The NoSQL movement may be little more than a recognition of these conditions. Its effect has seemed to be to bring attention to other kinds of database systems. A caching system can get by with less features for structuring data so long as it can access it quickly. A reporting system would have more need for pulling a lot of data at once and flexibility in structuring it, but place less importance on the data being up-to-the-millisecond consistent across your enterprise. Through message- and event-driven system design techniques, one can even represent the same information in multiple different databases to support different applications. NoSQL was mostly about recognizing that we had more choices than we might have realized.
So ultimately, the answer to the question of when you might want to use a SQL database versus a NoSQL one comes down to the old “consultants’ answer” of “it depends.” But what I hope I have been able to get across is a good sense of what kinds of things it might depend on. There exist now a variety of database solutions besides SQL/relational, all focused on being good at different things. The question isn’t so much SQL versus NoSQL, as it is a choice among a variety of databases of which SQL is but one subcategory.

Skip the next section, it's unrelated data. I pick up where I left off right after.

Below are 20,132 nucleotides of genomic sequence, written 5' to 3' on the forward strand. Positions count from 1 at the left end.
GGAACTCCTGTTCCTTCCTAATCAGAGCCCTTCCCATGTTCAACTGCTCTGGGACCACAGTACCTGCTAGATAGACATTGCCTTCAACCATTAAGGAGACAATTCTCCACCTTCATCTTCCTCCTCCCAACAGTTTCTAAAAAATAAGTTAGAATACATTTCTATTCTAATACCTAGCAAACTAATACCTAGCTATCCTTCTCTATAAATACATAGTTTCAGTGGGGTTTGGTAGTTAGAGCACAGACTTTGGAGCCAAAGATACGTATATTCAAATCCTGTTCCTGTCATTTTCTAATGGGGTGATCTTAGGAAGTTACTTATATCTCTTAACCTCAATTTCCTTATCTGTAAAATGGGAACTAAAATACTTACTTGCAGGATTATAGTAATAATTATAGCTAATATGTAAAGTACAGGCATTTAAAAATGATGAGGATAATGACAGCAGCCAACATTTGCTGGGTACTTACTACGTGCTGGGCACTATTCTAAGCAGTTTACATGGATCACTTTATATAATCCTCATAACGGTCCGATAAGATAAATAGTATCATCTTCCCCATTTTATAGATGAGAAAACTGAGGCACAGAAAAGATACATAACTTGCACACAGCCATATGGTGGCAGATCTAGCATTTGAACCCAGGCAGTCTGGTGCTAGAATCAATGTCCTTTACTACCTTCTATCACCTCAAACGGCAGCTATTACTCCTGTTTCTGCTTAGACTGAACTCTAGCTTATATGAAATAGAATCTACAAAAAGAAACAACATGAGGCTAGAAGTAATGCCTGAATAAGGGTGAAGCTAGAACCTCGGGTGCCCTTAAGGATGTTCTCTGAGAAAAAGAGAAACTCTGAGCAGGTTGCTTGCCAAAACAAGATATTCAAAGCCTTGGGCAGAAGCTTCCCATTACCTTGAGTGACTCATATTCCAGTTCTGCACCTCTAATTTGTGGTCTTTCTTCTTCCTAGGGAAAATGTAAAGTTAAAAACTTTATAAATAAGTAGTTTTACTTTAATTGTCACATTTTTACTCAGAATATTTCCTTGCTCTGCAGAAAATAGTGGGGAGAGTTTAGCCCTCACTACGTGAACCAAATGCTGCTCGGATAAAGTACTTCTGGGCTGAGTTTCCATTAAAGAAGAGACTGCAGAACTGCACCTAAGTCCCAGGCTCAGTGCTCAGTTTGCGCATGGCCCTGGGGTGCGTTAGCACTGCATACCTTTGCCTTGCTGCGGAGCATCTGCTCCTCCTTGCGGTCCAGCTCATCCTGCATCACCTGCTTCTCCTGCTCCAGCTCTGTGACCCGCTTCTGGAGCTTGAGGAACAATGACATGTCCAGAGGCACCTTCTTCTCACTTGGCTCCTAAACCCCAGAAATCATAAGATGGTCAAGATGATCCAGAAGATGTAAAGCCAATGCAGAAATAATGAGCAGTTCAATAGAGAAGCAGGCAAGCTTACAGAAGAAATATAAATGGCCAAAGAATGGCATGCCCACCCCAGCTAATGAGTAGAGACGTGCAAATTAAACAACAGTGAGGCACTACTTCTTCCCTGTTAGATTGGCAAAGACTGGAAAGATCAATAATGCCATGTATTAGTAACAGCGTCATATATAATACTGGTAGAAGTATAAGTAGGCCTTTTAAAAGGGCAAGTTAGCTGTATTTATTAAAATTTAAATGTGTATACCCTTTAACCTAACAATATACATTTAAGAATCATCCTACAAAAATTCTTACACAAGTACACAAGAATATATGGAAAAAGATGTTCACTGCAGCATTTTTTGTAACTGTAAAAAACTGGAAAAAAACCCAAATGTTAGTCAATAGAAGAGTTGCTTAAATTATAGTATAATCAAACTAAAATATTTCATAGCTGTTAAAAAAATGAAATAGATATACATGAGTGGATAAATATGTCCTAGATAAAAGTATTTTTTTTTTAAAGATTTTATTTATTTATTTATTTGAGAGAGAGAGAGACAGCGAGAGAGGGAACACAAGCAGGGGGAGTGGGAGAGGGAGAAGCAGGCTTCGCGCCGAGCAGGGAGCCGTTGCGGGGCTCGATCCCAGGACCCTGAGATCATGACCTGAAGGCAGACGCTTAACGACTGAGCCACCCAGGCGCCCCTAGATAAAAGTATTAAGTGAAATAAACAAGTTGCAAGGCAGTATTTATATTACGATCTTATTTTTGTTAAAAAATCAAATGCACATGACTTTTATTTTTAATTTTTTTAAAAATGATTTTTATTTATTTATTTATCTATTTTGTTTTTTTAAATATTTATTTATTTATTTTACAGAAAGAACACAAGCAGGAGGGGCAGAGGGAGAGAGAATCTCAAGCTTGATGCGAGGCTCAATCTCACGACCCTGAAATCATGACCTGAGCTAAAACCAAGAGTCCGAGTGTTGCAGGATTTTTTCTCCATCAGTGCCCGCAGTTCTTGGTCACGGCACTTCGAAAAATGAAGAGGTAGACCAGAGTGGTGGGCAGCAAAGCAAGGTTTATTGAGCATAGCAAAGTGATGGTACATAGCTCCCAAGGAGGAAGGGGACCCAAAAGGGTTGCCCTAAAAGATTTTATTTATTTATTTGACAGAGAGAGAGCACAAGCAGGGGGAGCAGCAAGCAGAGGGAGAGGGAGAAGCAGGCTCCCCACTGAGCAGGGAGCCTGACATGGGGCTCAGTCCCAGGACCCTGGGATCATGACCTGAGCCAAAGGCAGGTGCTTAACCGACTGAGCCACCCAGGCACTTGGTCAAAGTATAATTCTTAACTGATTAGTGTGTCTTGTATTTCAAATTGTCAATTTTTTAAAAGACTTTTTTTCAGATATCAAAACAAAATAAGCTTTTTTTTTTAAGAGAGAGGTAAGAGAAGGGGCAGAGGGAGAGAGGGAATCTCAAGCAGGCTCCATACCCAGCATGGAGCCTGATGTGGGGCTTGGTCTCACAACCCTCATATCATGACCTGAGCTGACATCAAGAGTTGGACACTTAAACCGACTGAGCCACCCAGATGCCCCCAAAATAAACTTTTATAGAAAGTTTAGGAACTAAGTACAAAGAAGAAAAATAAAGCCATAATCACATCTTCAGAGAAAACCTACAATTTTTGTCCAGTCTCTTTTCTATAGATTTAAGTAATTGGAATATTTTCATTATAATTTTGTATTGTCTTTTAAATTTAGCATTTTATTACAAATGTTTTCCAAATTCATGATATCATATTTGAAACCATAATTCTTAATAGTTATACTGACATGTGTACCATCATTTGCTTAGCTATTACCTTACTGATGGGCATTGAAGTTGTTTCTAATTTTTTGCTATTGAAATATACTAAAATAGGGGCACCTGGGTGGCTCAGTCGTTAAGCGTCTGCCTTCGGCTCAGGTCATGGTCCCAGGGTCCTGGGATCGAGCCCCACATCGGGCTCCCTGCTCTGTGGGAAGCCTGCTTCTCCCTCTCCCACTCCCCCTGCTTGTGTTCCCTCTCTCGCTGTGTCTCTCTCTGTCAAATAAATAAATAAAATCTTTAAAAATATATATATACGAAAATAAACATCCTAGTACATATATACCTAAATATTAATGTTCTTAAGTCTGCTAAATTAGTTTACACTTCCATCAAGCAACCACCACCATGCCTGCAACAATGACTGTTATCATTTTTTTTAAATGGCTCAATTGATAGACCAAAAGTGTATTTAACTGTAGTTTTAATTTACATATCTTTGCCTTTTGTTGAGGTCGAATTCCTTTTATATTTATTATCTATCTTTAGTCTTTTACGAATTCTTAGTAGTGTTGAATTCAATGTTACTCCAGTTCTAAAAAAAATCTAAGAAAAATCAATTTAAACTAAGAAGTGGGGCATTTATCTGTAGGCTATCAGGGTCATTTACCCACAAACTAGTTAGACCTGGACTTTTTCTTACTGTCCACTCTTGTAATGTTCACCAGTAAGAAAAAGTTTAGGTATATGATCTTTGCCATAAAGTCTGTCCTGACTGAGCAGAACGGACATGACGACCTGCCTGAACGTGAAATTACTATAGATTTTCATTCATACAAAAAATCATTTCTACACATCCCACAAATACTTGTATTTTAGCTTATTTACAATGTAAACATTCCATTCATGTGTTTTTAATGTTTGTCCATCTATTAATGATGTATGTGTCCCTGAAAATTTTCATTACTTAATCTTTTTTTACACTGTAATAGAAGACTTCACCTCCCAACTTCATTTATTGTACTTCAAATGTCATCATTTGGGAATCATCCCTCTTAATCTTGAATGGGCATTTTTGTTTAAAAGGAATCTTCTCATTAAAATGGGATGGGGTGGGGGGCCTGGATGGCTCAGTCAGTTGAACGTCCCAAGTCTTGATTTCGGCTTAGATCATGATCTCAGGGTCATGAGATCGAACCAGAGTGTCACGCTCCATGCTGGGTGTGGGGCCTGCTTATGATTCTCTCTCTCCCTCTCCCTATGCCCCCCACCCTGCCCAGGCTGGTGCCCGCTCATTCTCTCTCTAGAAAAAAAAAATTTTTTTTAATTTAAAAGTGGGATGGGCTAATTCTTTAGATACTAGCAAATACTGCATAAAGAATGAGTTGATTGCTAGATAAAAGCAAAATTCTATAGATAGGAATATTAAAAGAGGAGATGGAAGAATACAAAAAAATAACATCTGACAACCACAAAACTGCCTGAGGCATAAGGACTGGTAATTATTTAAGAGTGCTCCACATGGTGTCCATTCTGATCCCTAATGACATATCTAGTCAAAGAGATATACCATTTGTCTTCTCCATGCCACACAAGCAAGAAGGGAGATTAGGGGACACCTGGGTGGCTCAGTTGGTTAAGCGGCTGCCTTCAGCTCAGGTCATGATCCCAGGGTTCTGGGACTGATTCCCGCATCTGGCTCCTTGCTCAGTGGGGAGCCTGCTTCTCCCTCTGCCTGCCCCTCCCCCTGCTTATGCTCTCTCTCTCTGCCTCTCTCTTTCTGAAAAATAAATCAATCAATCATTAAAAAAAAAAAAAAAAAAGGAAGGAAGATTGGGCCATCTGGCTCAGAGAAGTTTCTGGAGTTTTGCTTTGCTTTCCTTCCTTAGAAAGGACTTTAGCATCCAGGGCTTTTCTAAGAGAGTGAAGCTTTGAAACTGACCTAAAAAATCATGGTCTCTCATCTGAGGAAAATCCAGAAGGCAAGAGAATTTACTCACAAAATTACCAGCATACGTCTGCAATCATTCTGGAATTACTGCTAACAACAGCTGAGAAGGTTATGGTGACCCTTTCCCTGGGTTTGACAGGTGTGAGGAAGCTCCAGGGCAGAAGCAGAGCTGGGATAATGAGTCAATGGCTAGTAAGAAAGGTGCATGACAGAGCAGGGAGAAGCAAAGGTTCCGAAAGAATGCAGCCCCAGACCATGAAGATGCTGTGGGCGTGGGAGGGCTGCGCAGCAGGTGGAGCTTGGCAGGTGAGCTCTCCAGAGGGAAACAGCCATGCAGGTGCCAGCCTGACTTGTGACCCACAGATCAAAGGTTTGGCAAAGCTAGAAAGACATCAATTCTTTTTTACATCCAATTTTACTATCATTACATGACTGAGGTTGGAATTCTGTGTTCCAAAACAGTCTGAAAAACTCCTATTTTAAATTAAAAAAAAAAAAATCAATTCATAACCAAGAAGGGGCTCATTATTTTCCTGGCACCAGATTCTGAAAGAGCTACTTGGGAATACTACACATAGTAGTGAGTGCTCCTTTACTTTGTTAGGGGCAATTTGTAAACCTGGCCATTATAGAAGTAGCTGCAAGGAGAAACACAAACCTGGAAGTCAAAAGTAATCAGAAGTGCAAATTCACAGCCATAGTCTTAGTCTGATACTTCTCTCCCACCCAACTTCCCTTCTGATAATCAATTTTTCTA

Got a tech question you’d like me to write on? Send it to hoff2 at HEY dot com.